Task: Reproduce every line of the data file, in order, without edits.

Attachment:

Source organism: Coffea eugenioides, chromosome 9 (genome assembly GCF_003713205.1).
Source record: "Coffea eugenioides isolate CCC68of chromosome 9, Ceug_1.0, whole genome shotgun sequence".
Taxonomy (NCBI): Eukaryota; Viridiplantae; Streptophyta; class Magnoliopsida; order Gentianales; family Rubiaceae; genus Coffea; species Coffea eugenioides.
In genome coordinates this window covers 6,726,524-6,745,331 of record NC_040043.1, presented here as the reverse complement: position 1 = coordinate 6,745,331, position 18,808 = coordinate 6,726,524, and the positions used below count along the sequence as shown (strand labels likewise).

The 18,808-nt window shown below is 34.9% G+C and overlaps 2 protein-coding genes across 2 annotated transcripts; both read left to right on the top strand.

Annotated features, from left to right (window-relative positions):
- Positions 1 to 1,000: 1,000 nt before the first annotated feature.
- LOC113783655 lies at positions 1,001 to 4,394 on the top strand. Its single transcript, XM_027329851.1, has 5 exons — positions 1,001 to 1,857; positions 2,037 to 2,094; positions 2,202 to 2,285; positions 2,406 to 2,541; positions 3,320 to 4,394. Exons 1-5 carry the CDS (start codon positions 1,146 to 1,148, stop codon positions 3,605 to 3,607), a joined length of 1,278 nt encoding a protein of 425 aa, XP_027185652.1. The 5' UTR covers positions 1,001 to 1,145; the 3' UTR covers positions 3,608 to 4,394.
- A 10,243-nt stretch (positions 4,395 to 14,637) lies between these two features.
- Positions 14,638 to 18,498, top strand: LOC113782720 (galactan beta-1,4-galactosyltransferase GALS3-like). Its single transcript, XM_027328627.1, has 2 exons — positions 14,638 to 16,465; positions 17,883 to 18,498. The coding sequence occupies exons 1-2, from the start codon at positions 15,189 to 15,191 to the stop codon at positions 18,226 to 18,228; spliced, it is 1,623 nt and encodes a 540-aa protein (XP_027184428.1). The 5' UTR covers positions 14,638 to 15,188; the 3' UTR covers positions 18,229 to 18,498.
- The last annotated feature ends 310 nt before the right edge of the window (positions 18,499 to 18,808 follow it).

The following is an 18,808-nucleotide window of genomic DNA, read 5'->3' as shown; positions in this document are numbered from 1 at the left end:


Source organism: Coffea eugenioides, chromosome 9 (genome assembly GCF_003713205.1).
Source record: "Coffea eugenioides isolate CCC68of chromosome 9, Ceug_1.0, whole genome shotgun sequence".
Taxonomy (NCBI): Eukaryota; Viridiplantae; Streptophyta; class Magnoliopsida; order Gentianales; family Rubiaceae; genus Coffea; species Coffea eugenioides.
In genome coordinates this window covers 6,726,524-6,745,331 of record NC_040043.1, presented here as the reverse complement: position 1 = coordinate 6,745,331, position 18,808 = coordinate 6,726,524, and the positions used below count along the sequence as shown (strand labels likewise).

The 18,808-nt window shown below is 34.9% G+C and overlaps 2 protein-coding genes across 2 annotated transcripts; both read left to right on the top strand.

Annotated features, from left to right (window-relative positions):
- Positions 1 to 1,000: 1,000 nt before the first annotated feature.
- LOC113783655 lies at positions 1,001 to 4,394 on the top strand. Its single transcript, XM_027329851.1, has 5 exons — positions 1,001 to 1,857; positions 2,037 to 2,094; positions 2,202 to 2,285; positions 2,406 to 2,541; positions 3,320 to 4,394. Exons 1-5 carry the CDS (start codon positions 1,146 to 1,148, stop codon positions 3,605 to 3,607), a joined length of 1,278 nt encoding a protein of 425 aa, XP_027185652.1. The 5' UTR covers positions 1,001 to 1,145; the 3' UTR covers positions 3,608 to 4,394.
- A 10,243-nt stretch (positions 4,395 to 14,637) lies between these two features.
- Positions 14,638 to 18,498, top strand: LOC113782720 (galactan beta-1,4-galactosyltransferase GALS3-like). Its single transcript, XM_027328627.1, has 2 exons — positions 14,638 to 16,465; positions 17,883 to 18,498. The coding sequence occupies exons 1-2, from the start codon at positions 15,189 to 15,191 to the stop codon at positions 18,226 to 18,228; spliced, it is 1,623 nt and encodes a 540-aa protein (XP_027184428.1). The 5' UTR covers positions 14,638 to 15,188; the 3' UTR covers positions 18,229 to 18,498.
- The last annotated feature ends 310 nt before the right edge of the window (positions 18,499 to 18,808 follow it).

The following is an 18,808-nucleotide window of genomic DNA, read 5'->3' as shown; positions in this document are numbered from 1 at the left end: